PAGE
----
Afghanistan, officially the Islamic Republic of Afghanistan, is a landlocked country at the crossroads of Central and South Asia. Afghanistan is bordered by Pakistan to the east and south; Iran to the west; Turkmenistan, Uzbekistan, and Tajikistan to the north; and China to the northeast. Occupying, it is a mountainous country with plains in the north and southwest. Kabul is the capital and largest city. The population is around 32 million, mostly composed of ethnic Pashtuns, Tajiks, Hazaras, and Uzbeks.
Settled life emerged in present-day Afghanistan and adjoining areas 9,000 years ago, evolving gradually into the Indus Valley Civilization of the third millennium BCE. Indus civilization's archaeological sites were discovered on the Amu Darya at Shortugai and in Kandahar Province at Mundigak; the latter flourished during the Bronze Age Helmand culture. Indo-Aryans migrated through Bactria-Margiana area to Gandhara, followed by the rise of the Iron Age Yaz I culture, which has been closely associated with the culture depicted in the Avesta, the ancient religious texts of Zoroastrianism. The region, then known as "Ariana", fell to Achaemenid Persians in the 6th century BCE, followed by Alexander the Great in the 4th century BCE, who married Roxana in Bactria before his Kabul Valley campaign, where he faced resistance from Aspasioi and Assakan tribes. The Greco-Bactrian Kingdom became the eastern end of the Hellenistic world. Following the conquest by Mauryan Indians, Buddhism and Hinduism flourished in the region for centuries. The Kushan emperor Kanishka, who ruled from his twin capitals of Kapiśi and Puruṣapura, played an important role in the spread of Mahayana Buddhism to China and Central Asia. Various other Buddhist and Hindu dynasties also ruled the region, including the Saka, Kidarite, Hephthalite, Alkhon, Nezak, Zunbil, Turk Shahi, and Hindu Shahi.
Muslims brought Islam to Sassanian-held Herat and Zaranj in the mid-7th century, while fuller Islamization was achieved between the 9th and 12th centuries under the Saffarid, Samanid, Ghaznavid, and Ghurid dynasties. In the 13th century, the Khwarazmian-held region was ravaged by Mongols. Parts of the region were later ruled by the Khalji, Timurid, Lodi, Sur, Mughal, and Safavid empires. The political history of the modern state of Afghanistan began with the Hotak dynasty, whose founder Mirwais Hotak declared southern Afghanistan independent in 1709. In 1747, Ahmad Shah Durrani, who is considered as the founder of the state, established the Durrani Empire with its capital at Kandahar. In 1776, the Durrani capital was moved to Kabul while Peshawar became the winter capital; the latter was lost to Sikhs in 1823 followed by an unsuccessful attempt to recover it in 1837. In the late 19th century, Afghanistan became a buffer state in the "Great Game" between British India and the Russian Empire. In the First Anglo-Afghan War, the British East India Company seized control of Afghanistan briefly, but following the Third Anglo-Afghan War in 1919 the country was free of foreign influence, eventually becoming a monarchy under Amanullah Khan, until almost 50 years later when Zahir Shah was overthrown and a republic was established. In 1978, after a second coup, Afghanistan first became a socialist state and then a Soviet protectorate, evoking the Soviet–Afghan War in the 1980s against mujahideen rebels. By 1996, most of the country was captured by the Islamic fundamentalist Taliban, who ruled as a totalitarian regime for over five years; they were removed from power after the US invasion in 2001 but still control a significant portion of the country. The ongoing war between the government and the Taliban has contributed to the perpetuation of Afghanistan's problematic human rights record including complications of women's rights, with numerous abuses committed by both sides, such as the killing of civilians.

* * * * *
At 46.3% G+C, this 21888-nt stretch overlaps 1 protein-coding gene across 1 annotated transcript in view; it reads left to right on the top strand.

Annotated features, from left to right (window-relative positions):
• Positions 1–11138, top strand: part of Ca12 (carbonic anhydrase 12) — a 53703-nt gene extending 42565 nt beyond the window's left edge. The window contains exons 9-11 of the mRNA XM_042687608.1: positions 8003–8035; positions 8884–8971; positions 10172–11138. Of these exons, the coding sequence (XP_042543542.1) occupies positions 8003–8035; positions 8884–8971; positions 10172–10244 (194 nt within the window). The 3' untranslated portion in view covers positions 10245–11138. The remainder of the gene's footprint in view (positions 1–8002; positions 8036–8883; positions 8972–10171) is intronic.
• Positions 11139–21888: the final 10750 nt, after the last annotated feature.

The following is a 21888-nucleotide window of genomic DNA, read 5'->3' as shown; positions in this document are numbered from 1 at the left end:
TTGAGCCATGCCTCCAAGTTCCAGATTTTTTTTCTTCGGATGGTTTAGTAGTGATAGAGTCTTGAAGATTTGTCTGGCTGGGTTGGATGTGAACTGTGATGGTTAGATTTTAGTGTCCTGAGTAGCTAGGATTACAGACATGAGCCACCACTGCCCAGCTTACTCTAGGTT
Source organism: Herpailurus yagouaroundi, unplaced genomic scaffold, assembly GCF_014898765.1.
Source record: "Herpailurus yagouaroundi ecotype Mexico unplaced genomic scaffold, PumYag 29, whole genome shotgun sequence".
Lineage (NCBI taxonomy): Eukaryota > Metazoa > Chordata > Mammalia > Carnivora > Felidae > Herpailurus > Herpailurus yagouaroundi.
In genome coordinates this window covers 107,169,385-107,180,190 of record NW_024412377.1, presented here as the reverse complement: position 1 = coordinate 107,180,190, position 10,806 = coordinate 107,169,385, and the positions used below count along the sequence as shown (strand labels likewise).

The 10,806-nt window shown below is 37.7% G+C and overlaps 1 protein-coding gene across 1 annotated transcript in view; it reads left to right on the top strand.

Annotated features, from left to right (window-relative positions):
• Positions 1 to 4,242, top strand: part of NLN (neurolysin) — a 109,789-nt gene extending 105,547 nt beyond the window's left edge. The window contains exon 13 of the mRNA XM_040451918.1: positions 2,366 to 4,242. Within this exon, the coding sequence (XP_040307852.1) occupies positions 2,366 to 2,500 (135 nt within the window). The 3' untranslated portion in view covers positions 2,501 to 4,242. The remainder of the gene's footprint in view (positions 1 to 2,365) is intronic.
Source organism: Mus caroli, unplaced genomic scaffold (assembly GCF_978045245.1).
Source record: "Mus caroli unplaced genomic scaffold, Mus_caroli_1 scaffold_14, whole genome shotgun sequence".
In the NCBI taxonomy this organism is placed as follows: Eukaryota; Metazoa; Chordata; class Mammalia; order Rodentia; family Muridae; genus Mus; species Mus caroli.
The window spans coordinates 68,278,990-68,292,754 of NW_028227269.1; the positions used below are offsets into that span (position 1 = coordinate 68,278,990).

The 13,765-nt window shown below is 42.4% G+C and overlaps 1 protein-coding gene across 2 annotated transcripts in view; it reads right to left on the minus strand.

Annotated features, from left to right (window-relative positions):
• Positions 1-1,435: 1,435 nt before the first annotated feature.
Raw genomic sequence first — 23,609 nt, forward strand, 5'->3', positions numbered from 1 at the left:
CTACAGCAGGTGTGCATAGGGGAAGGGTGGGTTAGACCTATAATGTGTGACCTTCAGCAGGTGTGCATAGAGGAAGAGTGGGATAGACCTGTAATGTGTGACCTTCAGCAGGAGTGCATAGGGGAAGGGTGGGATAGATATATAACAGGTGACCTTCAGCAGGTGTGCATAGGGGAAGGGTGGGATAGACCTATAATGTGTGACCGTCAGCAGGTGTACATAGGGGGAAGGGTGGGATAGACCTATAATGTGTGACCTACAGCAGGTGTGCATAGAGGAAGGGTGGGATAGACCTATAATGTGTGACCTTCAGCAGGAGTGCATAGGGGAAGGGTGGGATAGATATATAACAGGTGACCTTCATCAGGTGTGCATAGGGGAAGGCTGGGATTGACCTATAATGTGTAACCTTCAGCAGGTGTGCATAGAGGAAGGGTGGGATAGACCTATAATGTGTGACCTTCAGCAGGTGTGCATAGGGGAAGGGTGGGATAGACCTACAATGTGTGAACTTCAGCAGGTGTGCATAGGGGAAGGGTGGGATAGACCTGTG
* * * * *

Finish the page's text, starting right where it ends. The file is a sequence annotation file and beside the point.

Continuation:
Afghanistan is a unitary presidential Islamic republic. The country has high levels of terrorism, poverty, child malnutrition, and corruption. It is a member of the United Nations, the Organisation of Islamic Cooperation, the South Asian Association for Regional Cooperation, the Group of 77, the Economic Cooperation Organization, and the Non-Aligned Movement. Afghanistan's economy is the world's 96th largest, with a gross domestic product of $72.9 billion by purchasing power parity; the country fares much worse in terms of per-capita GDP, ranking 169th out of 186 countries as of 2018.
The root name "Afghān" is, according to some scholars, derived from the name of the Aśvakan or Assakan, ancient inhabitants of the Hindu Kush region. Aśvakan literally means "horsemen", "horse breeders", or "cavalrymen". Historically, the ethnonym Afghān was used to refer to ethnic Pashtuns. The Arabic and Persian form of the name, Afġān was first attested in the 10th-century geography book Hudud al-'Alam. The last part of the name, "-stan" is a Persian suffix for "place of." Therefore, "Afghanistan" translates to "land of the Afghans," or "land of the Pashtuns" in a historical sense. The modern Constitution of Afghanistan, however, states that the word "Afghan" shall apply to every citizen of Afghanistan.